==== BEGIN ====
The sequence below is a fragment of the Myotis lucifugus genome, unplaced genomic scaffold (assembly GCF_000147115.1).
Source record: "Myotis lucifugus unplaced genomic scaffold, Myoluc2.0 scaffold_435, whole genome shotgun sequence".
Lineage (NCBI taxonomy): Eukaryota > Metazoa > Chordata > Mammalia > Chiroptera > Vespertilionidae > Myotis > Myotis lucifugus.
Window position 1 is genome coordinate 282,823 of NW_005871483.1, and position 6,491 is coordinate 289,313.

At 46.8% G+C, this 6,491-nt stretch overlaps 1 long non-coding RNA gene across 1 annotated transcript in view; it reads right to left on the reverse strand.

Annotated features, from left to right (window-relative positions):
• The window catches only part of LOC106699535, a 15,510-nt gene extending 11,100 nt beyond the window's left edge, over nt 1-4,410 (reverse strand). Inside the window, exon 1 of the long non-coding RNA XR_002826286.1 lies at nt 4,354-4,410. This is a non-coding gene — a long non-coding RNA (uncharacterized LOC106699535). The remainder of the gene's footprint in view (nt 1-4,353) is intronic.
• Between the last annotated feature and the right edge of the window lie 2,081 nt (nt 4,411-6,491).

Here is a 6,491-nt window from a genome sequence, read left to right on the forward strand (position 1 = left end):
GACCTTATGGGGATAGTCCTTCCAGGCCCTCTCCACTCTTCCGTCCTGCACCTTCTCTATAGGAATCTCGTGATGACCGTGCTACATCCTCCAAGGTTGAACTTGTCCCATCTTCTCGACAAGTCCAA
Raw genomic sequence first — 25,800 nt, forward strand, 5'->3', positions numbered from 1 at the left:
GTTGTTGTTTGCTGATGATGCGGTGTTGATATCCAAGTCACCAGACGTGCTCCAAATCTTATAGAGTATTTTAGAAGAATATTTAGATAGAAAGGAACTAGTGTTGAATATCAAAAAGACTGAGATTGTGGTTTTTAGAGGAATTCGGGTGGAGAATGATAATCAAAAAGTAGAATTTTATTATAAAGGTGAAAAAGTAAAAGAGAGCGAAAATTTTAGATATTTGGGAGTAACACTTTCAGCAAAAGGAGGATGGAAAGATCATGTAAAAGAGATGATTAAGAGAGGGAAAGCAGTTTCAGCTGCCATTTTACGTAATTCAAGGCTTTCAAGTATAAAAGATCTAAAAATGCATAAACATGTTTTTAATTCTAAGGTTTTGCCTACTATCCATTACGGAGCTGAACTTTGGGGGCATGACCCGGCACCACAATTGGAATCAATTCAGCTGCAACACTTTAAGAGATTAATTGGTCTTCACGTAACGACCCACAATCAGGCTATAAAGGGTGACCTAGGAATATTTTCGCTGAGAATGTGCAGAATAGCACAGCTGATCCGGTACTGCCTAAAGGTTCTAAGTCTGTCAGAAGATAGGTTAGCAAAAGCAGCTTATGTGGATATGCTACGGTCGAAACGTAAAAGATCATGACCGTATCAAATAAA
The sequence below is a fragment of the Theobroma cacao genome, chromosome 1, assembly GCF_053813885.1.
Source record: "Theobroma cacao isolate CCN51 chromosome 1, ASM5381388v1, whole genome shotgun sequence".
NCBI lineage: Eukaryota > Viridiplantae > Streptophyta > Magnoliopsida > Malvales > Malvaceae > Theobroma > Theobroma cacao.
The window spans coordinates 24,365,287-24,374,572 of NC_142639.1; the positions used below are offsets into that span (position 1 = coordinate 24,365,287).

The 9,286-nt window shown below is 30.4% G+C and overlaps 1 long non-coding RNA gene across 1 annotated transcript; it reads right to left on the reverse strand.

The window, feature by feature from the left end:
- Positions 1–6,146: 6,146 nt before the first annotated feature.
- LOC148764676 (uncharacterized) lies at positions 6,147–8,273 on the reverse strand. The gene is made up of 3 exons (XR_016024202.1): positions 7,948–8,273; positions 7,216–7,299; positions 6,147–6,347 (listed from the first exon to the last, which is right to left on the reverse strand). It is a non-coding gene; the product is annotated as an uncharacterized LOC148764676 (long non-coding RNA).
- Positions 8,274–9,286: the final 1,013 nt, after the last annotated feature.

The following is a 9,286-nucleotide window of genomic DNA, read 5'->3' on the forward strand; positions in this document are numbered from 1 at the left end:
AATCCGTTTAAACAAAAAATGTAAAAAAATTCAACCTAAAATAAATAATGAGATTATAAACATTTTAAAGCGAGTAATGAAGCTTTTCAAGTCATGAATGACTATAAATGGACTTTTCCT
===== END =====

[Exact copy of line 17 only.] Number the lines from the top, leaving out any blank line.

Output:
The 9,286-nt window shown below is 30.4% G+C and overlaps 1 long non-coding RNA gene across 1 annotated transcript; it reads right to left on the reverse strand.